Introduction: Make a Micro Eggshell Planter Out of Cement for Tiny Succulent Plants!

I loved the idea of using something that is traditionally regarded as fragile, like an eggshell, to make a micro cement planter for succulents. Cement/concrete is usually associated with strength and solidity, and the juxtaposition really appealed to me!

So I set out to make an egg shaped planter, using an egg shell as my mold and cement as my planter material.


  • Something to protect your work surface
  • 1 egg, carefully emptied and cleaned - you should have 60% of the eggshell to work with
  • Little scissors for trimming the eggshell
  • 1 small cup to push into the egg and make your planter cavity (I used a cough medicine cup)
  • Vaseline
  • Empty mixing container and stirring stick
  • Quick-dry cement and Water to mix into it
  • Sand/dirt picture for plant
  • Tiny Succulents in need of a home
  • Optional: Egg Holder for both working while making the planter and for displaying

Step 1: Preparing the Eggshell Mold

In order to make this planter you need to carefully crack and use (or discard) the contents of the egg, keeping about 60%-70% of the shell to work with as my mold. Once the egg was out, I cleaned and dried the inside of the shell, and used very small scissors to delicately cut the top all the way around. You want to make sure the cup you will use to push into the cement (in my case a small cough syrup cup) fits inside the shell.

Step 2: Lubing It Up for Easy Release

Next, using my fingers and Vaseline, I carefully lathered it into the inside of the egg shell, as well as the outside of the small plastic cup (in this case, the cough medicine cup). Be gentle with the eggshell! If you break it, you can always make another :)

Step 3: Mixing the Cement

Then, I carefully mixed the cement with the water (as instructed in the package of the cement) in the empty mixing container with the stirring stick, and poured it into the empty egg shell - almost halfway full. Next, I slowly pressed the plastic cup into the egg shell allowing the excess cement to spill over the edges out of the eggshell. I pushed it as far as I can. I let that sit for about 24 hours, allowing the cement to fully cure inside the eggshell.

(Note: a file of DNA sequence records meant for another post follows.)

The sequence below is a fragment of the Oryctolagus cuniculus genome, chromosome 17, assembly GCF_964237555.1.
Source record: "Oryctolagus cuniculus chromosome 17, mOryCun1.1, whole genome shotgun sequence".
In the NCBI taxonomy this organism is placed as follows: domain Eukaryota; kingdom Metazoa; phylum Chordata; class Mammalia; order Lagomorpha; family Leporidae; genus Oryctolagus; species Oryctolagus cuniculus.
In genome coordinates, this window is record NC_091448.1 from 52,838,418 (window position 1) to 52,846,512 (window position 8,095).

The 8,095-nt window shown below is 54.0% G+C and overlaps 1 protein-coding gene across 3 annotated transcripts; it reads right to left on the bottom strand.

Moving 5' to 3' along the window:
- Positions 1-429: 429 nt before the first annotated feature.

Step 4: Removing the Plastic Cup and the Shell

Then, I carefully slid out the plastic cup, allowing the extra pieces of spilled over cement to fall off while doing so. Any breakage that happened up at the top only enhanced the look of the planter, as the egg shape and the ragged edges made it look very real in the end. Once the cup was out, I gave the planter another 24 hours to fully dry the inside now. Next, I carefully peeled the shell away from the cement planter and let it sit out another 24 hours to harden and fully dry.

Step 5: Finale Step: Make a New Home for Your Succulent!

Once it was fully dry, I was able to put some dirt into the planter - I used a mixture of 50% sand and dirt. I put baby succulents in the dirt and set them up in their new home. You can display it with the egg holder or by itself 0 either looks great! I made two, and they sit in my kitchen and are just adorable.

I carefully mist them with a little bit of water every few days and they’re doing great!

Planter Challenge

Participated in the
Planter Challenge